In the last year alone, the amount of self-employed workers increased by 478 every day
The number of self-employed workers in the UK has risen from 3.8 million to nearly 4.7 million in the past decade, according to new analysis by business insurance provider Direct Line for Business.
In the last year alone, the amount of self-employed workers increased by 174,000 – or 478 every day of the year. This section of the workforce now represents one in seven UK employees (15%), contributing to increased competition for contracted work.
The majority (91%) of UK businesses hire contractorsfor various projects. Nearly a third (31%) of business owners said they had hired contractors frequently, demonstrating some very positive job prospects for the nation’s consultants.
The majority of these businesses (68%) require their contractors to have Professional Indemnity (PI) cover to perform consultancy services for the company, while a fifth (21%) say it would depend on the type of work they would be undertaking for the firm.
Nearly a fifth of business owners require the consultants to have PI to cover over £1 million, with a further 34% (1.83 million businesses) expecting anything from £100,000 to £1 million. The average level of PI cover expected is £715,000.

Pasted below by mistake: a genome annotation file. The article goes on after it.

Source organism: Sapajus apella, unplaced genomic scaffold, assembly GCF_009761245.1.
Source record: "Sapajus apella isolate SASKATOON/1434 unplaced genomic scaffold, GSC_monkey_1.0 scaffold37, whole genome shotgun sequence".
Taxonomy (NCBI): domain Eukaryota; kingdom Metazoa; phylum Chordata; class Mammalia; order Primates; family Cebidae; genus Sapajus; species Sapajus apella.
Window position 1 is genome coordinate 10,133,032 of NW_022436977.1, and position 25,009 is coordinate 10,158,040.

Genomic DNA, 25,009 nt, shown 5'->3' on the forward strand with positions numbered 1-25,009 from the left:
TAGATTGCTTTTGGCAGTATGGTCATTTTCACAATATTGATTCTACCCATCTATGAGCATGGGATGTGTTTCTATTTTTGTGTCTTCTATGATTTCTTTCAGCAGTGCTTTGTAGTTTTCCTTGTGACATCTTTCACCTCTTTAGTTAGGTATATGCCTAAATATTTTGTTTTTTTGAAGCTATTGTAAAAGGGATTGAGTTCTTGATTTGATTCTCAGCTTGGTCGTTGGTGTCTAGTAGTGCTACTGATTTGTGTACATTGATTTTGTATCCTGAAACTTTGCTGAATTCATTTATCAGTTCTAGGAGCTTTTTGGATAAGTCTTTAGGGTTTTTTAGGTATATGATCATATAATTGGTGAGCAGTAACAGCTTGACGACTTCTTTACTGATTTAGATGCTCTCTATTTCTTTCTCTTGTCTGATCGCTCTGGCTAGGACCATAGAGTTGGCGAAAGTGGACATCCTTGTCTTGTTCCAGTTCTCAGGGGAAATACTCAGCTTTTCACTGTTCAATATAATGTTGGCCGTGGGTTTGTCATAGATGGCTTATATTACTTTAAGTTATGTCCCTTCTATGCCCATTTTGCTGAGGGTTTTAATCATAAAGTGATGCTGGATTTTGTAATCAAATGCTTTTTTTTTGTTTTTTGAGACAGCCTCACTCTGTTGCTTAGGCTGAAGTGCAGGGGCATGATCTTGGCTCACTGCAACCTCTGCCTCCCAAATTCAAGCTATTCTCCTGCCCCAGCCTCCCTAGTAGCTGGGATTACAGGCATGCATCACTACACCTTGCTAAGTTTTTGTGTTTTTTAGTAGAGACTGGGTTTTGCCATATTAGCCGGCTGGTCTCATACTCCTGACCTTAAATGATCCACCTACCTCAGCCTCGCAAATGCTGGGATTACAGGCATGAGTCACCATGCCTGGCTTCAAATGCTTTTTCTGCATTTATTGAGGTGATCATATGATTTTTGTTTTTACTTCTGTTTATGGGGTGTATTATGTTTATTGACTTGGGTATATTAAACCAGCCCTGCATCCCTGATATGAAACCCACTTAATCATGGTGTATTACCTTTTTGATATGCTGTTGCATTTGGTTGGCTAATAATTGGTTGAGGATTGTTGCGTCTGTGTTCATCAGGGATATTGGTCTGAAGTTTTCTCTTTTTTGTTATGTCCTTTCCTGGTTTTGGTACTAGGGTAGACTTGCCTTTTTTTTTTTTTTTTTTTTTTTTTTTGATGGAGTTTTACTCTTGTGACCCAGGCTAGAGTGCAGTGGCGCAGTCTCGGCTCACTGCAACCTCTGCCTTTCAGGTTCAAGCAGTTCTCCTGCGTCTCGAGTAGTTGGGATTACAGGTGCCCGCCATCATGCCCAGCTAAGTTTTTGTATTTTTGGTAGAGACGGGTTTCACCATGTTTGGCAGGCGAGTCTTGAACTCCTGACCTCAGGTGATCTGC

Jane Guaschi, Business Manager at Direct Line for Business, said: “An increase in the number of self-employed workers over the last few years means that competition among contractors can be a challenge.
“A contractor who doesn’t have the right PI insurance in place is doing themselves a disservice, as this analysis suggests it’s an important factor for businesses hiring contractors.
“Aside from the employment implications, professional indemnity insurance is an important factor for anyone offering advice or professional services. It can cover individuals and businesses for a range of risks such as if a client claims there’s a problem with any work which has led to financial loss or caused reputational damage.
“It’s also vital for anyone who has access to sensitive information or might infringe intellectual property rights.”